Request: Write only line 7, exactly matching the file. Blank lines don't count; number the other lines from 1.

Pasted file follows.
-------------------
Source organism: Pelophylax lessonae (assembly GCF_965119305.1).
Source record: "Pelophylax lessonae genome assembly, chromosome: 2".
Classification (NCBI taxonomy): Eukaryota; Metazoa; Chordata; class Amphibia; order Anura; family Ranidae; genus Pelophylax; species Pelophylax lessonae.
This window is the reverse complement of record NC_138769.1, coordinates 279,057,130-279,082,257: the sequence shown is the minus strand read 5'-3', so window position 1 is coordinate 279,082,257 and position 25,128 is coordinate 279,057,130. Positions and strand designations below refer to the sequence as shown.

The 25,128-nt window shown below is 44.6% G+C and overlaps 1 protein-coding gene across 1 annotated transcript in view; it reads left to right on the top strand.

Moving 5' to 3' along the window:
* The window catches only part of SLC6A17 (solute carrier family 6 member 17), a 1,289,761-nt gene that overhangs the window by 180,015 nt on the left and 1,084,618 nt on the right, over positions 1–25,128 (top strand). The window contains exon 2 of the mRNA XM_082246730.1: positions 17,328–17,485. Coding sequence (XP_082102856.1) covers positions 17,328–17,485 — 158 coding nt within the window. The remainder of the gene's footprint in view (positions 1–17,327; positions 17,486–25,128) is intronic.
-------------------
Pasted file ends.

* The window catches only part of SLC6A17 (solute carrier family 6 member 17), a 1,289,761-nt gene that overhangs the window by 180,015 nt on the left and 1,084,618 nt on the right, over positions 1–25,128 (top strand). The window contains exon 2 of the mRNA XM_082246730.1: positions 17,328–17,485. Coding sequence (XP_082102856.1) covers positions 17,328–17,485 — 158 coding nt within the window. The remainder of the gene's footprint in view (positions 1–17,327; positions 17,486–25,128) is intronic.